Yes that is my actual foot size. But not my actual plastic footprint (hopefully). Besides mapping plastic pollution in rivers and educating folks on boat trips, I also work on helping companies to disclose their plastic use. Environmental reporting and certification has become increasingly popular. Some experts estimate there are over 1,000 different labels all across the earth. But we need one more!
The Plastic Disclosure Project (PDP) is a questionnaire that guides institutions in disclosing their plastic use. Unlike some certification schemes, PDP is free, has explicit connections to other reporting schemes, and might actually save the company money. However, these benefits do not make it any less difficult to measure your plastic shoe size.
For those who hate reading here is a video:
Determining the quantity of plastic a business or institution uses (in operations and waste) is incredibly complex. Take a moment to quantify the amount of plastic you use. Seriously do it. Some objects stand out, like plastic bottles (which you shouldn’t use), tooth brushes, or plastic bags. Single use or obviously plastic items stand out a bit more than other items. Maybe you even dispose of that product in a specific bin for plastic. But how much plastic by weight is in those products? It gets even more confusing when you think about all the different kinds of plastic embedded in a single product like an automobile or computer. This doesn’t even address the catalysts or additives utilized during plastic production.
Now multiply this complexity across an entire supply chain. Then convince each link in the chain to submit information to you.
But important! Recently a study demonstrated a correlation between poly vinyl chloride (PVC) piping and developing kidney stones as well as other serious diseases. Worryingly, most of this PVC has been built into structures already and it will be extremely costly in the short term to remove it. How could anyone even identify all the homes with this contaminated PVC? Anticipating increasing health and environmental impacts of plastic PDP encourages companies to proactively disclose their plastic use. It also becomes critical if governments continue to debate a carbon tax, suddenly plastic isn’t as economic a material if regulations cause the price to destabilize further.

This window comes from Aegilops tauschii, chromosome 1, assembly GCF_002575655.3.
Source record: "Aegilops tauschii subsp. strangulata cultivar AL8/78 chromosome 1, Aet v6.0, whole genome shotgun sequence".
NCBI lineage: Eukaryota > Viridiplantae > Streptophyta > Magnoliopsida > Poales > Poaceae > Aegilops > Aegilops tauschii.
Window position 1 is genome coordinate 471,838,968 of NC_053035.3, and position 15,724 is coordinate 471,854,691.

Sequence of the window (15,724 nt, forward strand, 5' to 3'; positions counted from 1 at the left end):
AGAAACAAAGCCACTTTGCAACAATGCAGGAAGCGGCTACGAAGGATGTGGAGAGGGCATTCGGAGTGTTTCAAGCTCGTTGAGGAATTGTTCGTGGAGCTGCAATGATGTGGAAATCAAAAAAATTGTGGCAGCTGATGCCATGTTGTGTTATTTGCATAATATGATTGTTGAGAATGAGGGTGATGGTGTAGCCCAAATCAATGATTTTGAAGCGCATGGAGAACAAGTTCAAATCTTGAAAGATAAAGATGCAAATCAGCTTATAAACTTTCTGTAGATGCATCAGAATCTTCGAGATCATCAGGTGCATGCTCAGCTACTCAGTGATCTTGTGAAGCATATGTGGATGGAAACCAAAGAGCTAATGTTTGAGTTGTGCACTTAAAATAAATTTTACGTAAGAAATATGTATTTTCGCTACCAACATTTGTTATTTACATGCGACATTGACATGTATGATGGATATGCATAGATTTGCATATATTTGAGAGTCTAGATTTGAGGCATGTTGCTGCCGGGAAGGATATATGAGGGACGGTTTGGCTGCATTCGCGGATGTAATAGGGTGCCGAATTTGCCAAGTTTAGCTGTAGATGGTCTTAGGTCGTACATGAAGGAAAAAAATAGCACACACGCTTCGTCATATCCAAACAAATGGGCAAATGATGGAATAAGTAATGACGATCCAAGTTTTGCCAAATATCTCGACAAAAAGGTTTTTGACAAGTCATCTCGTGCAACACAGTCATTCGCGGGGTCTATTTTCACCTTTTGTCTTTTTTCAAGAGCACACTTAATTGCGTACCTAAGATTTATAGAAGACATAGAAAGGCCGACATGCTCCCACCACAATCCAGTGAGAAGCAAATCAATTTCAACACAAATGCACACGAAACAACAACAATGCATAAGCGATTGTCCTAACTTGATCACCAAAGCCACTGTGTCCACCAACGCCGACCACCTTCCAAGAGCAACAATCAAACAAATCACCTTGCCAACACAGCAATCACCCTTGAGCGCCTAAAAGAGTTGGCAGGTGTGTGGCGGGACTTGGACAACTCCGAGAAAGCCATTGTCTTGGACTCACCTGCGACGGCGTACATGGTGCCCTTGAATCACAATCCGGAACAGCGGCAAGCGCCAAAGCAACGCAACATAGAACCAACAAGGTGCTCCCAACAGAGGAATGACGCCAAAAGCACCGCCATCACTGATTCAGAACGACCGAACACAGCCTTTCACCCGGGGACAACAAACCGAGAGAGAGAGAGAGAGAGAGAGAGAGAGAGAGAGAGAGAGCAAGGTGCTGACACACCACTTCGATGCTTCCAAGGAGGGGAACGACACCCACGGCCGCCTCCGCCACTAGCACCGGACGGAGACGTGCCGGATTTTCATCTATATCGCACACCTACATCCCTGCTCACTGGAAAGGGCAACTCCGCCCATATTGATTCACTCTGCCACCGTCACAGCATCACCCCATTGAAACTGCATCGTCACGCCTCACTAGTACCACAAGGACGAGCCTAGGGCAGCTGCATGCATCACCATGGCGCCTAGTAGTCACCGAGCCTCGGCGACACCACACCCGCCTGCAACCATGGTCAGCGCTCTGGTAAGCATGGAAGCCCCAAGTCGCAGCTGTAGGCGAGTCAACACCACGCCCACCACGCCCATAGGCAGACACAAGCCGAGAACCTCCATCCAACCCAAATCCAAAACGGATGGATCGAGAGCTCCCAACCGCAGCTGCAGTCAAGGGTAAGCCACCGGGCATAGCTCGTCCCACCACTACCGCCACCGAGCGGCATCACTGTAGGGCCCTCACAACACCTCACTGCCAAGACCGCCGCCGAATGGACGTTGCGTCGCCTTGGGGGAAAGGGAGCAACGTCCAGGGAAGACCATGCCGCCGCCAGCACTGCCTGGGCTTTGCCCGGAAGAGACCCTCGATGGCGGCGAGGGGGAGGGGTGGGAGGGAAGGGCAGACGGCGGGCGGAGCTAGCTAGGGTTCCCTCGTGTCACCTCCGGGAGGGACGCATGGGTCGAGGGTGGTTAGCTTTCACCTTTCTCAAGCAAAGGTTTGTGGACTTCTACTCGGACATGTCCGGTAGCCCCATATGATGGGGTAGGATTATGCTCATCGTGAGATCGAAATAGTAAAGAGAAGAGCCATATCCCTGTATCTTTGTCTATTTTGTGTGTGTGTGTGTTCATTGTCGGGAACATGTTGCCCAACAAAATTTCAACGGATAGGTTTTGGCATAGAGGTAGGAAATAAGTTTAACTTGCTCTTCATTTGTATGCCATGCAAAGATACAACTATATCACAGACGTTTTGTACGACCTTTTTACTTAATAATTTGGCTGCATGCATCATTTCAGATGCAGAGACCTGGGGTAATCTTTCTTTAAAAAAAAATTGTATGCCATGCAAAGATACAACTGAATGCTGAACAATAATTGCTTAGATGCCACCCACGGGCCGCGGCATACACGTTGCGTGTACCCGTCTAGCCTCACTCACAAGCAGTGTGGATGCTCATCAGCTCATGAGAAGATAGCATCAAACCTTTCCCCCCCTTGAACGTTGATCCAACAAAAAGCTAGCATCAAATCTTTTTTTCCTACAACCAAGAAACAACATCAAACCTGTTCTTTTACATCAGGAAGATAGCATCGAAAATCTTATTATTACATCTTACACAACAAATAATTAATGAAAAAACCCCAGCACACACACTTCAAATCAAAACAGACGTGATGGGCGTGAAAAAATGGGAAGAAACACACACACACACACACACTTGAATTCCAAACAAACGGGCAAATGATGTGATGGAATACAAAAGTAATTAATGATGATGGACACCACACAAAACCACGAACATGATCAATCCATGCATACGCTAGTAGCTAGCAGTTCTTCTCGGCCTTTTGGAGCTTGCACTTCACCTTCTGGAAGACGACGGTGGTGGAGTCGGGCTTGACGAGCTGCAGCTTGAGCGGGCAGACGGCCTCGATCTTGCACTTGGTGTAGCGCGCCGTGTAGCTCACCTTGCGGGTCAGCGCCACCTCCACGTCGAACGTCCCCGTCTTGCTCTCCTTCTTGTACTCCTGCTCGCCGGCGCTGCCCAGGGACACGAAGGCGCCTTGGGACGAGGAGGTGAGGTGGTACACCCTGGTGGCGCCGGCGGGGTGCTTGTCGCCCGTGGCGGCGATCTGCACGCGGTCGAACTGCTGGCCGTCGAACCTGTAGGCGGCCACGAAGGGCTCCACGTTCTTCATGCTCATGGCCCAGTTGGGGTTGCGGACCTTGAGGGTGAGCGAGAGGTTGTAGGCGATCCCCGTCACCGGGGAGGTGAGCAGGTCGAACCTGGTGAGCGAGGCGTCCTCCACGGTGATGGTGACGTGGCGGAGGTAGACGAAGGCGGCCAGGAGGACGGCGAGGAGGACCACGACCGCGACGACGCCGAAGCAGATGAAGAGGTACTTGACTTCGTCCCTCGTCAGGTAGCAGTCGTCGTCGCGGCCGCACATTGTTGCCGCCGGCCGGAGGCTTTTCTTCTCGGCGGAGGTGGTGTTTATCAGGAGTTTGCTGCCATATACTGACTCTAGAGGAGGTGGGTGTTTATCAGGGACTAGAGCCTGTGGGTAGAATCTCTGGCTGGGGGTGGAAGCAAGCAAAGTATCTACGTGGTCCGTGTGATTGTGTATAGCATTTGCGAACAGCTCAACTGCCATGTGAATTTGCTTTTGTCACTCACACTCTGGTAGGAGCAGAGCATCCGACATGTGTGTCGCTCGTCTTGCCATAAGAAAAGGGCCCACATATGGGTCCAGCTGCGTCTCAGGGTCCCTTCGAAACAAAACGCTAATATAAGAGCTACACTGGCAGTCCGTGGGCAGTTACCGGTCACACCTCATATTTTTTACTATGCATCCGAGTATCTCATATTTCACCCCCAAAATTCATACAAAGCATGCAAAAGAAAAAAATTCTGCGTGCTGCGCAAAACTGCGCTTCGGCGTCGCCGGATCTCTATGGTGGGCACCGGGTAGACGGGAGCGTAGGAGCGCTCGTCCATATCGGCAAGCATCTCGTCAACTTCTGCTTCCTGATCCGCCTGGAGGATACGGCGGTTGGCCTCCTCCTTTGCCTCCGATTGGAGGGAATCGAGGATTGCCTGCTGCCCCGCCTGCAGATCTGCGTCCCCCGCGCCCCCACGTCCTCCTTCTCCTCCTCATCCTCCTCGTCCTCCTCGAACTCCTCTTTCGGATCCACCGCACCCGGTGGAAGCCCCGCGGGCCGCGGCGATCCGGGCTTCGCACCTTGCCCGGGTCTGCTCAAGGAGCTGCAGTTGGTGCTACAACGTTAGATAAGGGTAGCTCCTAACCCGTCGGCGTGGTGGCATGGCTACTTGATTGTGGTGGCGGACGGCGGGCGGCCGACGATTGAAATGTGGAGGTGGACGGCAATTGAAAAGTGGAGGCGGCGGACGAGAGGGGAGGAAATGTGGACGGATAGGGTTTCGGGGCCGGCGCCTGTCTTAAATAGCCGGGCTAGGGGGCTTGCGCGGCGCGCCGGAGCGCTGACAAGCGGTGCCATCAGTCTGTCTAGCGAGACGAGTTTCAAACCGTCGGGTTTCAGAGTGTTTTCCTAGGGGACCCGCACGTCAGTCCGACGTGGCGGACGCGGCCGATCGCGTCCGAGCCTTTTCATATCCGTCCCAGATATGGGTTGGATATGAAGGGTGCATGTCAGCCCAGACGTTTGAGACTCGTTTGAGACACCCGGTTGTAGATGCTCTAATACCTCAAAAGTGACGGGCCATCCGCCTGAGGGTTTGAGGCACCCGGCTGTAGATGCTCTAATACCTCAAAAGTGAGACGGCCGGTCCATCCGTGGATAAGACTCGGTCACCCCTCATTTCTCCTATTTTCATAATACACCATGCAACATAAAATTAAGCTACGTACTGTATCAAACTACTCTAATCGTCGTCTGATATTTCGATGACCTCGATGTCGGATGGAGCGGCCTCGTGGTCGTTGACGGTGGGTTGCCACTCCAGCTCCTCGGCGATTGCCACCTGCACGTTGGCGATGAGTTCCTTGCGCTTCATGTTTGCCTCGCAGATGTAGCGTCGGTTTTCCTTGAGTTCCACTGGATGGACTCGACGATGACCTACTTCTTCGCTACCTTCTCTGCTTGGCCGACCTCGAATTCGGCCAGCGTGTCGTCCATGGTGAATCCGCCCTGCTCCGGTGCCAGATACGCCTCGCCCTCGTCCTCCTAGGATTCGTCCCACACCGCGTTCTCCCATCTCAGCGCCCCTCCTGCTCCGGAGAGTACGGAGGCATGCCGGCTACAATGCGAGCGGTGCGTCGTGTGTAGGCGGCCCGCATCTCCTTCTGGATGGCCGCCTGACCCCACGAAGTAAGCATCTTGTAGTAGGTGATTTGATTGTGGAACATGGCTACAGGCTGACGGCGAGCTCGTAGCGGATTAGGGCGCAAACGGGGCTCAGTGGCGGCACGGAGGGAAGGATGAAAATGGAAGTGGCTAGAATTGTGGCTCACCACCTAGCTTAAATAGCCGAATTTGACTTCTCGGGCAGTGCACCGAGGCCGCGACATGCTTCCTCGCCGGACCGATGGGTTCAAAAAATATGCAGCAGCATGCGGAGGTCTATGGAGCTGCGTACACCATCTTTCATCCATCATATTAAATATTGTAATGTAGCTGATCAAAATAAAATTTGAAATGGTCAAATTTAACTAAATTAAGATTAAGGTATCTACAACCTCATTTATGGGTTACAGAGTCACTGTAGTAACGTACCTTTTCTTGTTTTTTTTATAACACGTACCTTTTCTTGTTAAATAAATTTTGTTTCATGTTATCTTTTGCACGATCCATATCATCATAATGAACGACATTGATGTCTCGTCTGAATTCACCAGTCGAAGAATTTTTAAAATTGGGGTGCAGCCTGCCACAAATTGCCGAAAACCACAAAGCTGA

With disclosure, stakeholders can support companies with plastic profiles they agree with and reward transparency. Plastic legislation will only continue to grow as new impacts are documented. Anticipate change, rebuke subjugation.
Plastic of course has environmental benefits. Don’t call me a turncoat! After spending a semester researching their environmental costs of plastic on the environment and now a summer exploring the benefits my mind has changed. The Impacts of plastic products are not binary, the benefits and costs of a product are not unidirectional. Paper, glass, and metal are all very heavy forms of packaging relative to plastic. Weight adds fuel costs and limits the amount of a product you can send. Those materials also make it difficult to send certain products to certain geographies because of climate, disease, or other factors. Plastic has serious health benefits in the short term for food transportation, and is revolutionizing drastically improving fuel efficiency in transportation. Portions of the new Boeing 787 Dreamliner are made of a composite plastic made of a hybrid plastic that reduces fuel usage by 20% from previous models.
With complex costs and benefits its best to analyze plastic use on a case by case basis. PDP provides a vector for companies to publish both challenges and successes. Transparency opens more doors for collaboration, and creative collaborations will allow businesses to come up with far more exciting innovations than they could independently.
Working with companies to disclose has been exciting. Though I can’t name anyone yet, some of the effort that a few firms have put into understanding their waste stream is simply astounding. Often times it is discouraging to read through a “green washed” sustainability report containing only vague qualitative comments. Some of the companies we work with go a step further and publish hard data. This is a trend to watch because sustainable reporting is about to get a lot more serious. With PDP riding that wave to a more transparent world and a smaller more intelligent plastic footprint. We companies should aim for having a children’s size 2.